Make us your home page

Today’s top headlines delivered to you daily.

(View our Privacy Policy)

Inside the Big Tent the theme is diversity (or the lack of it)

Inside the Big Tent on Thursday, the theme was diversity (or lack thereof) — of opinions on Paul Ryan's speech, and in racial representation at the RNC.

Paul Ryan's speech was … (insert opinion here)

Paul Ryan's speech was dazzling but also deceiving and distracting ( Paul Ryan's speech was admirably reckless red meat from a cheesehead (the New Yorker). Paul Ryan's speech was "the emergence of a new generation of Republican leaders willing to reshape the main pillars of a social safety net that has been in place since the 1960s" (Wall Street Journal). Paul Ryan's speech was greeted with deafening applause (Tampa Bay Times). Paul Ryan's speech hit the Republican G-spot with the force of 10,000 vibrators (Esquire). Paul Ryan's speech was a masterpiece (CNN). Paul Ryan's speech was inspiring and electrifying (Catholic Online). Paul Ryan's speech was exciting because the speeches before him were so boring (the Guardian). Paul Ryan's speech was hypocritical (the New Yorker). Paul Ryan's speech was about trust ( Paul Ryan's speech was lies. Lies. Lies. Lies. Lies (Washington Post, Slate, Salon, Politifact). Paul Ryan's speech was tendentious (Atlantic). Paul Ryan's speech was mendacious (@Daniel_Sweeney). Paul Ryan's speech was appallingly disingenuous and also the most effective speech of the convention (New York).

Black camerawoman not 'surprised at all'

"I hate that it happened, but I'm not surprised at all," Patricia Carroll said Thursday to the Maynard Institute — two days since two people in the convention threw peanuts at her, saying "This is what we feed the animals."

"This is Florida, and I'm from the Deep South. You come to places like this, you can count the black people on your hand."

But the CNN camerawoman added: "This situation could happen to me at the Democratic convention or standing on the street corner. Racism is a global issue."

A lesson in acce$$ at the Vinoy hotel

From Katherine Snow Smith on

More than 600 people who have raised $15,000 or more gathered in the Palm Court Ballroom, where Condoleezza Rice spoke briefly and gave each person a copy of her memoir, No Higher Honor.

Meanwhile, a smaller crowd that had raised $1 million or more gathered in the Grand Ballroom where it visited with Gov. Mitt Romney and wife, Ann . The GOP presidential nominee shook every hand in the room.

Who's Mitt Romney?

Just a guy who once turned down a $30 million annual salary.

Government handouts nothing to gripe about

This is the logical end to the week of the protests that weren't. No fight. Just food. The boxed lunches — sandwiches, fruit and ice cold bottled water — came after police heard protesters were getting low on provisions, the Tampa Bay Times' Marissa Lang and Kim Wilmath reported.

The protesters had planned to occupy companies owned by Romney's Bain Capital empire all day but were tired and hot and ended up at nearby Domino's instead. A young woman who identified herself as Ducky wasn't happy. An older man took exception, yelling at her: "You might not need rest, but some of us do."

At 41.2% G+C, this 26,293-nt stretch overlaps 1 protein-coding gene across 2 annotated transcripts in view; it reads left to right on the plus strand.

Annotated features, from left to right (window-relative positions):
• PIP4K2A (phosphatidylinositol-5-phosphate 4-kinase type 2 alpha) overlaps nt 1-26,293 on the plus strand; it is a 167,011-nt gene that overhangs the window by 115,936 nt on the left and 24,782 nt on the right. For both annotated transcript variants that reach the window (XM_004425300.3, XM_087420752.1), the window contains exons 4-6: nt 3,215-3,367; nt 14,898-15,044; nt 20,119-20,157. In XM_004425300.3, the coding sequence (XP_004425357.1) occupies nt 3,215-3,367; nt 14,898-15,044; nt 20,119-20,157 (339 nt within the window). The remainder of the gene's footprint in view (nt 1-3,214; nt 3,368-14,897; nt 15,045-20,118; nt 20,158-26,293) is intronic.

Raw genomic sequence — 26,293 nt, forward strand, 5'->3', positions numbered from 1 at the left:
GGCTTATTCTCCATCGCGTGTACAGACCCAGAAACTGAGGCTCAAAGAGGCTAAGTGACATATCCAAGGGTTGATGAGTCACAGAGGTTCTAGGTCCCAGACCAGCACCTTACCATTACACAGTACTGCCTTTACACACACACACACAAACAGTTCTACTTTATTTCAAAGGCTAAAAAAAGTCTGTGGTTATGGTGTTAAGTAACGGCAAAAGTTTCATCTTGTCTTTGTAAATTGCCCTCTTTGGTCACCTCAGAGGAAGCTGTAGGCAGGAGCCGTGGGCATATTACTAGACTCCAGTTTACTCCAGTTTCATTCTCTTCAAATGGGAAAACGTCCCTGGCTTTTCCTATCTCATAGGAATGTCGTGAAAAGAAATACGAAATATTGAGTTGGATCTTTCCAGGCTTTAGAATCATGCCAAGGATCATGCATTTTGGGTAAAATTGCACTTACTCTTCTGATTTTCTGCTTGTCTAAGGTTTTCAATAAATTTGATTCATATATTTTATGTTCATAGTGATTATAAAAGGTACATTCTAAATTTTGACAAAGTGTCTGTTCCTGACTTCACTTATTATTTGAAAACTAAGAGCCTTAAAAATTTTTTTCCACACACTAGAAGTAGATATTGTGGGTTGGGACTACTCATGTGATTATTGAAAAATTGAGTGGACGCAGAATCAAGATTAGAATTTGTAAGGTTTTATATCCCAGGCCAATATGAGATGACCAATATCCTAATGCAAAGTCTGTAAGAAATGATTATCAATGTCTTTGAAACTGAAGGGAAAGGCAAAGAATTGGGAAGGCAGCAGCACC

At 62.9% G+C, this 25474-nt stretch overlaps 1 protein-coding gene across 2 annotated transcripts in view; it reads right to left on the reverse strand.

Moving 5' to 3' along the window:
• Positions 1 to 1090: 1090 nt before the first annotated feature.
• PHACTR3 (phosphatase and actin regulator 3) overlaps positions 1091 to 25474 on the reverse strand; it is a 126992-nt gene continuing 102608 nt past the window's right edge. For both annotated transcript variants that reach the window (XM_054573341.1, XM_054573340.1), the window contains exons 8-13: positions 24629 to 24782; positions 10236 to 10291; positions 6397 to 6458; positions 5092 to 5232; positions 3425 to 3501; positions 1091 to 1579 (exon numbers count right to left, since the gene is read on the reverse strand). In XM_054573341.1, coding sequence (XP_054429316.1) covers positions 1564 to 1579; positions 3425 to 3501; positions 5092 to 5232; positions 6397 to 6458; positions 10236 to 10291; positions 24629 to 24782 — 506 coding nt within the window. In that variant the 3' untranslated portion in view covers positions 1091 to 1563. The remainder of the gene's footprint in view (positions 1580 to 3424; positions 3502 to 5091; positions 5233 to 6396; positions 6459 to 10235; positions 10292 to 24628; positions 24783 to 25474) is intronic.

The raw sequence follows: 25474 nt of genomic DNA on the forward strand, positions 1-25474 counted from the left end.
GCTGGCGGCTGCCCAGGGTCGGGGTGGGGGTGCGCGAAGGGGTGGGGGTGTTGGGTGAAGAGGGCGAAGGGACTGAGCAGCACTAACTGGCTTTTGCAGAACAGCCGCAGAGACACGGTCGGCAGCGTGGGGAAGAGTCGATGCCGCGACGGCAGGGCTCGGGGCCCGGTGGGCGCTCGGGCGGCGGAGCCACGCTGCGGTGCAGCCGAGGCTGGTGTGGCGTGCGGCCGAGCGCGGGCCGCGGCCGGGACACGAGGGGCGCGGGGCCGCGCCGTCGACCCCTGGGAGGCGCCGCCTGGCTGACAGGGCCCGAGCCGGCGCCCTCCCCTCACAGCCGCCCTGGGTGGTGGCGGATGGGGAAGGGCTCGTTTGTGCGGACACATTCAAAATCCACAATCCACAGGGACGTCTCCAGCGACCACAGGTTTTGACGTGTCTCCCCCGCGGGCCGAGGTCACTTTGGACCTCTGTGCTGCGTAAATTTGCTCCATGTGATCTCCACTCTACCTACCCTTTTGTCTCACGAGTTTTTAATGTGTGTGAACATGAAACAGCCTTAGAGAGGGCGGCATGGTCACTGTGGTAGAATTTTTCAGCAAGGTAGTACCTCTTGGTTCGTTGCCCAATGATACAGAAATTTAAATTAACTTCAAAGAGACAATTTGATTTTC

Inside the Big Tent the theme is diversity (or the lack of it) 08/30/12 [Last modified: Thursday, August 30, 2012 11:50pm]
Photo reprints | Article reprints

© 2017 Tampa Bay Times


Join the discussion: Click to view comments, add yours

  1. 'Empire' star Grace Byers keynotes USF Women in Leadership & Philanthropy luncheon

    Human Interest


    TAMPA — The first University of South Florida graduate to address the USF's Women in Leadership & Philanthropy supporters, Grace Gealey Byers, class of 2006, centered her speech on her first name, turning it into a verb to share life lessons.

    Grace Byers, University of South Florida Class of 2006, stars on the Fox television show Empire. She delivered the keynote at the USF Women in Leadership and Philanthropy luncheon Friday. Photo by Amy Scherzer
  2. Southeast Seminole Heights holds candlelight vigil for victims' families and each other


    TAMPA — They came together in solidarity in Southeast Seminole Heights, to sustain three families in their grief and to confront fear, at a candlelight vigil held Sunday night in the central Tampa neighborhood.

    A peaceful march that began on east New Orleans Avenue was held during the candlelight vigil for the three victims who were killed in the recent shootings in the Seminole Heights neighborhood in Tampa on Sunday, October 22, 2017.
  3. It's not just Puerto Rico: FEMA bogs down in Florida, Texas too

    HOUSTON — Outside Rachel Roberts' house, a skeleton sits on a chair next to the driveway, a skeleton child on its lap, an empty cup in its hand and a sign at its feet that reads "Waiting on FEMA."

    Ernestino Leon sits among the debris removed from his family’s flood-damaged Bonita Springs home on Oct. 11. He has waited five weeks for FEMA to provide $10,000 to repair the home.
  4. McConnell says he's awaiting Trump guidance on health care

    STERLING, Va. — Senate Majority Leader Mitch McConnell said Sunday he's willing to bring bipartisan health care legislation to the floor if President Donald Trump makes clear he supports it.

    Senate Majority Leader Mitch McConnell says he’s “not certain yet” on what Trump wants.
  5. Tampa's Lance McCullers shows killer instinct in pitching Astros to World Series


    HOUSTON — It felt like the beginning on Saturday night at Minute Maid Park, the arrival of a new force on the World Series stage. The Astros are back, for the first time in a dozen years, and they want to stay a while.

    Houston Astros starting pitcher Lance McCullers (43) throwing in the fifth inning of the game between the Houston Astros and the Tampa Bay Rays in Tropicana Field in St. Petersburg, Fla. on Sunday, July 12, 2015.